UK banks face break-up threat as watchdog plans competition probe

Fri Jul 18, 2014 7:12am EDT
 
Email This Article |
Share This Article
  • Facebook
  • LinkedIn
  • Twitter
| Print This Article | Single Page
[-] Text [+]

By Steve Slater

LONDON (Reuters) - Britain's big banks could be broken up after the country's new competition watchdog set out plans for an 18-month investigation into services for small business customers and personal accounts because of a lack of competition.

The Competition and Markets Authority said banks have not done enough to meet the needs of retail customers or small and medium-sized businesses, such as making it easier to switch banks or providing clear information on fees.

The review will mark the latest attempt to open up banking in Britain to more competition and is also likely keep the banks in the political spotlight ahead of next year's election.

The CMA, which became Britain's new competition watchdog in April, has the power to order a break up of banks considered too dominant, as well as so-called behavioral remedies, such as improving information given to customers.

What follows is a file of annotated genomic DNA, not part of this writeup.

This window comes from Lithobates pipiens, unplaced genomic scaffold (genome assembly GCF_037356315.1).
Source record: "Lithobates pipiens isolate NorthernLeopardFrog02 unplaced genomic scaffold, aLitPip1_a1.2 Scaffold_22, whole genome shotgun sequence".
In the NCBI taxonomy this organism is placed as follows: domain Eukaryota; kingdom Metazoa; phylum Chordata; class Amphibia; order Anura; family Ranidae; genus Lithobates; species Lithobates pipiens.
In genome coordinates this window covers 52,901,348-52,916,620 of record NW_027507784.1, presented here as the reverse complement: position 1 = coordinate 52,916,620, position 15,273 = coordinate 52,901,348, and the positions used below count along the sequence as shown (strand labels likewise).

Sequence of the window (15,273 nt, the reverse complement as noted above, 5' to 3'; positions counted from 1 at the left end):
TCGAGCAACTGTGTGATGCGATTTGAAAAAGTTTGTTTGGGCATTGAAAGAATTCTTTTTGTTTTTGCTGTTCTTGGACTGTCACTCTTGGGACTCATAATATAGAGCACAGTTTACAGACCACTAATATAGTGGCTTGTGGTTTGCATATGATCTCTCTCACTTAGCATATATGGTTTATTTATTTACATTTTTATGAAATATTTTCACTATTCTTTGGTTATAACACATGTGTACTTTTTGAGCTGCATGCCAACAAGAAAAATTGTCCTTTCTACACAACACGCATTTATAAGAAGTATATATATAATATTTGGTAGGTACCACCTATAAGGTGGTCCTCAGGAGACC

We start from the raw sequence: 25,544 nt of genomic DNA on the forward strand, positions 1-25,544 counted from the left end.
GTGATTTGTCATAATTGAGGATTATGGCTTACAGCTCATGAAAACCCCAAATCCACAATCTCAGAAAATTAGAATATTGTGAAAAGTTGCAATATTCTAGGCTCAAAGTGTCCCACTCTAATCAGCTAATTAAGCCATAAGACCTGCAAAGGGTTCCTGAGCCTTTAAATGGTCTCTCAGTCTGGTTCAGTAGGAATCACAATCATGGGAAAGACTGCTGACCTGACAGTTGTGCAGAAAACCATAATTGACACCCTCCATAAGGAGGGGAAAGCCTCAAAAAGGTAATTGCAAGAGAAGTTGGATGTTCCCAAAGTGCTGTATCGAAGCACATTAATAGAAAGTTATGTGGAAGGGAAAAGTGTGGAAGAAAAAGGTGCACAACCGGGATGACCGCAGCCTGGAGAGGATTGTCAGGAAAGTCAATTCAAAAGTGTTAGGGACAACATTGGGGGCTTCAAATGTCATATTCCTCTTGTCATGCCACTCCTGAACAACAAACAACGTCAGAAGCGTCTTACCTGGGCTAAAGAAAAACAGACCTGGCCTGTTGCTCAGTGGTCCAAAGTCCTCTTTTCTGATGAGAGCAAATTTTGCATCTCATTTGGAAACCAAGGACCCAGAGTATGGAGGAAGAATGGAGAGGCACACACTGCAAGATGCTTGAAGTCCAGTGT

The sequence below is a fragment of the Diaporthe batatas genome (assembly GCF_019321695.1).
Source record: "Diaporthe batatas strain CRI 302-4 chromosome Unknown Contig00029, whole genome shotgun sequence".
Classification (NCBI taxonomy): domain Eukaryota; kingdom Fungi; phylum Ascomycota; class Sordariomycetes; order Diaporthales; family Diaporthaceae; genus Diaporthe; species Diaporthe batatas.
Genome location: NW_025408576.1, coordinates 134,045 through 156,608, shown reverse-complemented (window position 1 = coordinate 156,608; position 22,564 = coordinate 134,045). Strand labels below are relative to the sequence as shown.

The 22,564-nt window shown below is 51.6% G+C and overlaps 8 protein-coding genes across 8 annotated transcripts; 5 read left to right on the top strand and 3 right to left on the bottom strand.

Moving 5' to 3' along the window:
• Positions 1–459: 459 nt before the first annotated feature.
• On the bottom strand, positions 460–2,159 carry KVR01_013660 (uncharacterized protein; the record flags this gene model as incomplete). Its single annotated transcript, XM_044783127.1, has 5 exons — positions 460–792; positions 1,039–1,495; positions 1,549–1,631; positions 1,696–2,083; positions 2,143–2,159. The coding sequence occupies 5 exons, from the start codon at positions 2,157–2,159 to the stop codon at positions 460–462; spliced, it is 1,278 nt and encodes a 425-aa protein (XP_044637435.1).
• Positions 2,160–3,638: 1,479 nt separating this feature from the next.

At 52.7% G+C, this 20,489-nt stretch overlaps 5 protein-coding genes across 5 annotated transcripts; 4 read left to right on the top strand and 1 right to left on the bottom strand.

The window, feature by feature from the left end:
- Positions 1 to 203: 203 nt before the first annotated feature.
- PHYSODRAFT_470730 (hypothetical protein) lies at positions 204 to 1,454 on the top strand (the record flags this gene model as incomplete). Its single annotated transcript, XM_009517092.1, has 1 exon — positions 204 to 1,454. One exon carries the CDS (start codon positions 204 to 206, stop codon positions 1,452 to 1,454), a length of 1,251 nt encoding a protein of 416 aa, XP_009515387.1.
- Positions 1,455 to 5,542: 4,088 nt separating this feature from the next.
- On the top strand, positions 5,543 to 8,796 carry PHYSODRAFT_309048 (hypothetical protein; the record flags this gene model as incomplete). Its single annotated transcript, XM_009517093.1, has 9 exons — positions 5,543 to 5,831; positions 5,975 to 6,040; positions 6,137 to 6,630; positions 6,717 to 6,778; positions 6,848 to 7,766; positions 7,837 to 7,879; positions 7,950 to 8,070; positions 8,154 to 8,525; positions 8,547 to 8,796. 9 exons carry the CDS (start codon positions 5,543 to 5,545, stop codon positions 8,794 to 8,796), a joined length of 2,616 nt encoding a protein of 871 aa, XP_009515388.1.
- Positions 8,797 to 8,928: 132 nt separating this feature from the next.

State-backed Lloyds Banking Group and Royal Bank of Scotland, the biggest banks for both personal accounts and business banking, are most at risk of being told to cut their market share, potentially by selling more branches.

"Our studies have found that despite some positive developments, significant competition concerns remain which mean that customers may not be getting consistently good service and value from their banks," Alex Chisholm, CMA chief executive, said.

A full investigation had been widely expected. It would take about 18 months, so it would be early to mid-2016 before any remedies were proposed.

Britain's big four banks, which also include Barclays and HSBC, hold 77 percent of the 65 million personal current accounts in Britain, and have 85 percent of the 3.5 million business current accounts and provide nine out of every 10 business loans, the CMA said.   Continued...

 
Pedestrians walk past a branch of Lloyds bank in central London February 13, 2014.  REUTERS/Paul Hackett